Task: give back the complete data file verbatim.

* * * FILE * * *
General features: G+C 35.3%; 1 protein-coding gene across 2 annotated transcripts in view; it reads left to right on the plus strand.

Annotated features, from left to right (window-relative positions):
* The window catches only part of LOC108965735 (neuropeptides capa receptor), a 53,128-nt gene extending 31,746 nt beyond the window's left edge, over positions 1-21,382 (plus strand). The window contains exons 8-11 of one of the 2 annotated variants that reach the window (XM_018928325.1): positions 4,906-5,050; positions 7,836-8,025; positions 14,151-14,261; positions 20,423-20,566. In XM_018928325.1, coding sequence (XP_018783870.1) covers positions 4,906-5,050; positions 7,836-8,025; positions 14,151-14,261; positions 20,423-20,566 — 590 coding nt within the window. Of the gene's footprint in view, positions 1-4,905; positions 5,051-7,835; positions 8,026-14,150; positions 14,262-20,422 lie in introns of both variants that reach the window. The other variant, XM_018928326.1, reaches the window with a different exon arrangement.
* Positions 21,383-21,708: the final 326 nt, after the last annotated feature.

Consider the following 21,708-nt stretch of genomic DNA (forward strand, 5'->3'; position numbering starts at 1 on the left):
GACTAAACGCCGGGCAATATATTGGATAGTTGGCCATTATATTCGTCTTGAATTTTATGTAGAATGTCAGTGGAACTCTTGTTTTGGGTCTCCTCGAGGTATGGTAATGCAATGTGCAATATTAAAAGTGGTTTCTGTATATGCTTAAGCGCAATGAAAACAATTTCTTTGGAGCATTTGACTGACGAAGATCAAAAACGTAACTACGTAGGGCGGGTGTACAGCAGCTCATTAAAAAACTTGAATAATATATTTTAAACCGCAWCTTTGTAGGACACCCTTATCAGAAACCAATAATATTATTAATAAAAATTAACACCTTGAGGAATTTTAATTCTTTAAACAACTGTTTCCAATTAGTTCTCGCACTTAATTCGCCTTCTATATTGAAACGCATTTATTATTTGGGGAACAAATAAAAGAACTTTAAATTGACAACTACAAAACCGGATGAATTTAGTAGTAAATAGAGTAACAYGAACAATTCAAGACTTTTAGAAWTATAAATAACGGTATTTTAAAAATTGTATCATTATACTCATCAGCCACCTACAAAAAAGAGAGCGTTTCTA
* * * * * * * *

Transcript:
General features: G+C 35.3%; 1 protein-coding gene across 2 annotated transcripts in view; it reads left to right on the plus strand.

Annotated features, from left to right (window-relative positions):
* The window catches only part of LOC108965735 (neuropeptides capa receptor), a 53,128-nt gene extending 31,746 nt beyond the window's left edge, over positions 1-21,382 (plus strand). The window contains exons 8-11 of one of the 2 annotated variants that reach the window (XM_018928325.1): positions 4,906-5,050; positions 7,836-8,025; positions 14,151-14,261; positions 20,423-20,566. In XM_018928325.1, coding sequence (XP_018783870.1) covers positions 4,906-5,050; positions 7,836-8,025; positions 14,151-14,261; positions 20,423-20,566 — 590 coding nt within the window. Of the gene's footprint in view, positions 1-4,905; positions 5,051-7,835; positions 8,026-14,150; positions 14,262-20,422 lie in introns of both variants that reach the window. The other variant, XM_018928326.1, reaches the window with a different exon arrangement.
* Positions 21,383-21,708: the final 326 nt, after the last annotated feature.

Consider the following 21,708-nt stretch of genomic DNA (forward strand, 5'->3'; position numbering starts at 1 on the left):
GACTAAACGCCGGGCAATATATTGGATAGTTGGCCATTATATTCGTCTTGAATTTTATGTAGAATGTCAGTGGAACTCTTGTTTTGGGTCTCCTCGAGGTATGGTAATGCAATGTGCAATATTAAAAGTGGTTTCTGTATATGCTTAAGCGCAATGAAAACAATTTCTTTGGAGCATTTGACTGACGAAGATCAAAAACGTAACTACGTAGGGCGGGTGTACAGCAGCTCATTAAAAAACTTGAATAATATATTTTAAACCGCAWCTTTGTAGGACACCCTTATCAGAAACCAATAATATTATTAATAAAAATTAACACCTTGAGGAATTTTAATTCTTTAAACAACTGTTTCCAATTAGTTCTCGCACTTAATTCGCCTTCTATATTGAAACGCATTTATTATTTGGGGAACAAATAAAAGAACTTTAAATTGACAACTACAAAACCGGATGAATTTAGTAGTAAATAGAGTAACAYGAACAATTCAAGACTTTTAGAAWTATAAATAACGGTATTTTAAAAATTGTATCATTATACTCATCAGCCACCTACAAAAAAGAGAGCGTTTCTA